Pre-election surveys indicated that the race between Mr Mnangagwa and Chamisa was a lot closer than anticipated. If this was the case and neither candidate secured a 50% majority, then a run-off election between the two candidates would be held on 8 September. The last time there was a run-off was in 2008 which resulted in violent coercion and repression from the ruling ZANU-PF party, together with the military, to ensure Mugabe held on to power. It resulted in the deaths of hundreds of opposition activists and thousands of assaults.

Preliminary results, however, indicate that a run-off won’t be necessary as the ruling party, ZANU-PF, appears to have secured the majority. However, the opposition MDC appears to have won in most urban centres, where it enjoys majority support. The test for the new government will be to meet the tremendous challenges facing Zimbabwe, while remaining committed to reforming in such a way as to bring about a more inclusive society. The road ahead is difficult and will require work on all sides. Another loss for the opposition will be a bitter pill to swallow, but the manner in which they respond will speak volumes about their commitment to the well-being of the nation, above political ambition.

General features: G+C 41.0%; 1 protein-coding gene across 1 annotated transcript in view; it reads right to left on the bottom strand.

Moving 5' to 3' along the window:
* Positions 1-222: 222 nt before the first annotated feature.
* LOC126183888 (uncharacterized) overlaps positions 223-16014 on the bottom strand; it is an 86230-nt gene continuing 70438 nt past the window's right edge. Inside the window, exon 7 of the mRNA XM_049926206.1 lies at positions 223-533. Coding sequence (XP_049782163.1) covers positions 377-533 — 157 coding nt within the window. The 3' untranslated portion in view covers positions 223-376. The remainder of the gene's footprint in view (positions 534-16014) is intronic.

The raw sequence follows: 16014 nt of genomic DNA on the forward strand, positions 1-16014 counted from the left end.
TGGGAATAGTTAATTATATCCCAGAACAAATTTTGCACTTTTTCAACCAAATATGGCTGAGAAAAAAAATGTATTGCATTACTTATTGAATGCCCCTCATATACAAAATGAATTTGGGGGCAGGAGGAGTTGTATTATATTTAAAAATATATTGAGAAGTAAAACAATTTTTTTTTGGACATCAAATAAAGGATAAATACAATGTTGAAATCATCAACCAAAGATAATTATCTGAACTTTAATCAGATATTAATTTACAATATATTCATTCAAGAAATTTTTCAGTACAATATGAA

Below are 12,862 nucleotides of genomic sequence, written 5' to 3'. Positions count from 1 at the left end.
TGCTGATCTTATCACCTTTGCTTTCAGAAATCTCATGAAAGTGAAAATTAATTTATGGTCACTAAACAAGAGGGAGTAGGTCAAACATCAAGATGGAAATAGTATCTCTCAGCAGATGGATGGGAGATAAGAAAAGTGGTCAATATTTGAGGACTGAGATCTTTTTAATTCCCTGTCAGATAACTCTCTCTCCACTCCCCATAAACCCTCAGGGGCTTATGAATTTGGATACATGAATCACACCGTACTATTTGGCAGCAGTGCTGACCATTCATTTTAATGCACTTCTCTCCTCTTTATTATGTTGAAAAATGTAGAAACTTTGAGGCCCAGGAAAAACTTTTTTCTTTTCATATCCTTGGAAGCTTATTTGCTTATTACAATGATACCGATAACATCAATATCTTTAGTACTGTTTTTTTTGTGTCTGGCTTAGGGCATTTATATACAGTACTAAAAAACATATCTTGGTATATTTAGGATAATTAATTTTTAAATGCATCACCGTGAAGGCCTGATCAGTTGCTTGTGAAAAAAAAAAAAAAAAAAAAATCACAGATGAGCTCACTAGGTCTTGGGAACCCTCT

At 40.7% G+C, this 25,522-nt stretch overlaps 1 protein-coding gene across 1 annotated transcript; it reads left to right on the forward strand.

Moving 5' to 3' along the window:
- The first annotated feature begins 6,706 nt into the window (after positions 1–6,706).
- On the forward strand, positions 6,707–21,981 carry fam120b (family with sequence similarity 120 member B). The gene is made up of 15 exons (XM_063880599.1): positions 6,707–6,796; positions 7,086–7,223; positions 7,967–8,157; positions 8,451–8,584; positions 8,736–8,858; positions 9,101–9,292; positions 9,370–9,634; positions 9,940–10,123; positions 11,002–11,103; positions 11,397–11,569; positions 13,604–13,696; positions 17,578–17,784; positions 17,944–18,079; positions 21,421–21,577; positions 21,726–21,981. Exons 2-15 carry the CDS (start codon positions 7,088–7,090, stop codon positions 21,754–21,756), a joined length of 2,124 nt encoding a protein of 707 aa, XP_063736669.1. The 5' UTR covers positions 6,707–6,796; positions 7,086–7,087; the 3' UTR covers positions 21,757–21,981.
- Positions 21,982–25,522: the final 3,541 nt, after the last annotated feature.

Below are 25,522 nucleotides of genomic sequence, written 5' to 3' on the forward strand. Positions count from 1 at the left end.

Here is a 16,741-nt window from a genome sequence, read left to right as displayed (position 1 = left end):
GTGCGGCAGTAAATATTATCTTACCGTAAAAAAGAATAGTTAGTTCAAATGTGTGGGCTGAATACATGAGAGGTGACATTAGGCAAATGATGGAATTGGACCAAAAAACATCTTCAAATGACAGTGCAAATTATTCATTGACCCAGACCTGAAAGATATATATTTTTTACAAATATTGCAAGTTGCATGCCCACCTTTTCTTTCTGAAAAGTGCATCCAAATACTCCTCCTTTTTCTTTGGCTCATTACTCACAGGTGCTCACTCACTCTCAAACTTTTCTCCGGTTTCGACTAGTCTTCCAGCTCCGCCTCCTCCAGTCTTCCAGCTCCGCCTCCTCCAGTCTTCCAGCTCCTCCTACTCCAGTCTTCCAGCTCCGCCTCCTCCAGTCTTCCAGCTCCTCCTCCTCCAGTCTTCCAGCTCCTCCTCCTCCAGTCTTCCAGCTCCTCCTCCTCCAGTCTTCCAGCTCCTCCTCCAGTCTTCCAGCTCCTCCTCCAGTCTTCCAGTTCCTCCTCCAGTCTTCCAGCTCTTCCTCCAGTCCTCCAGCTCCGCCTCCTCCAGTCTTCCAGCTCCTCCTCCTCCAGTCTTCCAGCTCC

FROM A CHRISTIAN PERSPECTIVE

Zimbabwe is widely regarded as a Christian nation. A national population census in 2012 indicated that at least 85% of its nearly 14 million population considered themselves Christian. In the months and weeks before these elections, the MDC Alliance appealed to citizens to fast and pray for their nation, and in particular that the ZANU-PF party be toppled from power and a new era ushered in for their beleaguered nation. Chamisa, himself an AFM pastor, called on all those who could to fast in the week before the elections, with an all-night prayer vigil on election eve. Chamisa‚ in a brief address to congregants in Bulawayo over the weekend (29 July)‚ said if elected into office his task “would be to turn the heart of the nation back to God”. He has made use of the social media handle #Godisinit (God is in it) to emphasise his belief that the Lord will enforce a victory for the opposition. However, it remains to be seen how opposition supporters will respond should the Lord decide that Mr Mnangagwa is His leader of choice for this next season.

Mr Mnangagwa also appealed to worshippers across the nation. At his most recent address to congregants of the Johane Marange Apostolic Church in Marange‚ their leader, Noah Taguta, predicted Mr Mnangagwa would win.

Regardless of which party and which man leads Zimbabwe in this new season, for many Zimbabweans, the recent developments in their nation and the promise of change gives them hope. Years of prayer and intercession have been sown into Zimbabwe, and there are indications that some of those prayers are being answered, but now is not the time to stop praying – it is a time to intensify prayer and trust the Lord for breakthrough.

PRAY

  • For an ongoing peace and calm across the country as results continue to be announced and the new president is declared
  • For a genuine unity of purpose, both in government and among citizens
  • For Zimbabwean believers to lead the way by actively pursuing peaceful resolutions and approaches to every challenge